A ‘snapshot photographer’ who uses a 600mm lens

A female eider

Just about every day the weather permits—or she’s not iced out—Boulder Hill resident Carla Skinder goes out into Long Cove in her kayak. “It’s my peace moment,” she says.

It’s also a daily opportunity to engage eye-to-eye with the cove’s abundant and varied wildlife. Most often she does this looking through the 600mm lens of a camera, hoping to digitally capture something of what she calls the “magical” quality of this part of the natural world.

“I focus on the eye of the bird or animal. Shooting with a heavy 600mm lens from a kayak, everything is always moving so it ain’t easy,” she says with a laugh. “I really consider myself a snapshot photographer because I don’t set up. The way I do photography I can’t use a tripod because I’m either kayaking or walking through the woods.” She estimates that less than one percent of the photos she takes are “keepers” for that reason.

While Skinder didn’t begin taking a major interest in photography until about six years ago—she now has three Canon EOS bodies along with a 200mm and a 400mm lens in addition to the large 600mm lens she favors—she says she has always liked to take pictures. And she has been interested in animals, birds and insects since childhood in Natick, Mass., bringing home all manner of bugs, snakes and worms after roaming nearby woods and ponds.

Likewise, her connection to this part of Maine goes back more than 40 years—when she became involved with a famous seal named Andre, who lived with Rockport Harbormaster Harry Goodridge from 1961, when Goodridge found him as a pup off the island of Robinson’s Rock, until his death in 1986. Skinder became involved with Andre in the 1970s when she was working at the Boston Aquarium, where she ran the marine mammals stranding program.

“From Maine to Florida, any marine mammals stranded on a beach I would go and rescue or autopsy,” Skinder explains. “I was the one who would rescue baby seals and porpoises. I took care of otters, penguins, beavers that would fit in the palm of my hand. It was great, I loved the work.”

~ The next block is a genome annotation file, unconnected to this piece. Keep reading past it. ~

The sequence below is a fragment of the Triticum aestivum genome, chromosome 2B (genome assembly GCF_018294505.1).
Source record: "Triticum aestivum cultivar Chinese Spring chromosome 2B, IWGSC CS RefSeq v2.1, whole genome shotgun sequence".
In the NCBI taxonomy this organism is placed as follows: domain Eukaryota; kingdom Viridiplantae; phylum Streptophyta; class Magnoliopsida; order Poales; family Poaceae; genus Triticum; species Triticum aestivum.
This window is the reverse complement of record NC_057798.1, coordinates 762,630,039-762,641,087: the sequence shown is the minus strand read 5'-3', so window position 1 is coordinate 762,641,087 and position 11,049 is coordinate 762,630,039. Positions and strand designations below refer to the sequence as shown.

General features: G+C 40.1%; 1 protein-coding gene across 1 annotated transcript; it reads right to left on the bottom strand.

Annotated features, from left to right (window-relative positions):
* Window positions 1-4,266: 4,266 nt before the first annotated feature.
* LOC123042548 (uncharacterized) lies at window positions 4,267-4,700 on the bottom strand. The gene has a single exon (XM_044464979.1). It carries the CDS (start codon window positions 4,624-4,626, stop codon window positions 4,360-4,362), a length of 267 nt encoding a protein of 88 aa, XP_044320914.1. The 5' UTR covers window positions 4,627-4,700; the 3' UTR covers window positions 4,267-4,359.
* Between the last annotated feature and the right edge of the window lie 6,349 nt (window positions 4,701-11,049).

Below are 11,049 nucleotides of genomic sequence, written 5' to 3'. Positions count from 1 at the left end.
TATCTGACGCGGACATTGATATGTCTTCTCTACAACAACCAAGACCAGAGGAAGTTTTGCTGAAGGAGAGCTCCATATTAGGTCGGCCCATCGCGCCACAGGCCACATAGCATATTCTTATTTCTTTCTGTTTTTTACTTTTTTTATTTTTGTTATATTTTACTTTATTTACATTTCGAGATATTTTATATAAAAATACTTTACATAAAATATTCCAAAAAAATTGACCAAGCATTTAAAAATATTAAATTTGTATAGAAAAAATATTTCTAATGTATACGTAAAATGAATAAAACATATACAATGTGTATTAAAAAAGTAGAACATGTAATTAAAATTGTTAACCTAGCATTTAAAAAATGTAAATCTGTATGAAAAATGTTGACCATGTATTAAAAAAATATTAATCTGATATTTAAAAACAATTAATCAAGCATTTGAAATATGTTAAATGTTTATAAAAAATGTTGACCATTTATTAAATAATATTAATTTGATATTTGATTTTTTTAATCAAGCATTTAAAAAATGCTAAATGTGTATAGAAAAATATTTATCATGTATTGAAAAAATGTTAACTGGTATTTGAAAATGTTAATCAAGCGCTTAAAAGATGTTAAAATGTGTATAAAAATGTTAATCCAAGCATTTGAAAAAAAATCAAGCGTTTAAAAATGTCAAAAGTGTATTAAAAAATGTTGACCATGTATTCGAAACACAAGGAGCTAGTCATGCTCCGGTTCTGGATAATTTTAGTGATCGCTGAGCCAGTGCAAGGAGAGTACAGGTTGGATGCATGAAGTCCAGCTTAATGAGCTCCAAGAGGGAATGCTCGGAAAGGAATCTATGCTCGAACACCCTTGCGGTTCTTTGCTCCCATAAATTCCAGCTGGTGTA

When it was determined that Andre would benefit from spending winters at the aquarium, it was Skinder’s job to transport him from Rockport to Boston where he would join the aquarium’s other seals and then back again in the spring so he could be with Goodridge.

After leaving the Boston Aquarium in 1981, Skinder, who had earlier studied veterinary medicine at Kansas State University, earned a nursing degree from Simmons College and followed that with a Master’s degree in Public Health. Wanting a chance to travel internationally, Skinder was able to leverage both degrees, along with her on-the-job training at the Boston Aquarium, to qualify for volunteer opportunities with such organizations as Earthwatch, with whom she worked in Vietnam studying the Sarus Crane, and with public health agencies in places like Sierra Leone. Everywhere she went she took pictures, most especially of the wildlife.

“After I got my nursing and public health degrees I would take leaves of absence to do the volunteer work,” she says. “I’ve been to every continent and even worked in the Falkland Islands two years in a row helping restore an historic building. There were millions of birds there—penguins, albatross, petrils, ducks, geese, and owls along with sea lions and dophins. It was just magical.”

In recent years her travels have been focused on African wildlife. She’s signed on to a variety of organized tours and worked with such organizations as Panthera, which is devoted to conserving the world’s 40 wild cat species. Last year she and some companions did a “self-drive” in Namibia.

Now that Skinder lives in St. George—it has been nearly two years since she bought her seven-acre property at the end of Boulder Hill Road—her subject matter may be less exotic, but she finds it just as satisfying. “The nature here is marvelous for me. I have songbirds, tons of warblers, hummingbirds, osprey, eagles, eiders, loons, gulls, kingfishers, guillemots, mergansers, you name it.”

She has also become involved with the Maine Coastal Islands National Wildlife Refuge, an organization managed by the U.S. Fish and Wildlife Service as part of the National Wildlife Refuge System. “It’s been fun. I’ve been going out to the islands with them, rounding up sheep so the terns can nest, doing projects like an egg census on herring and black back gulls and on eiders.” On these trips, too, she has been taking many pictures, partly as a way to help document the work being done.

Sharing her photographs, she says, gives her real pleasure, whether through exhibitions of her work or through formal presentations. She has also recently begun working with the children in the Pre-K program at the Jackson Memorial Library and with students at the St. George School, drawing on her extensive—and ever growing—archive of photographic images. “I love showing people what’s out there in nature.”

It is rare for Skinder to be in her kayak without her camera and that big 600mm lens, but sometimes it does happen. She’s missed some great “photo ops” that way, she admits with some disappointment, but then she adds with a shrug, “At those times I just enjoy what I see.”

PHOTOS: Top, Carla Skinder; below, Julie Wortman

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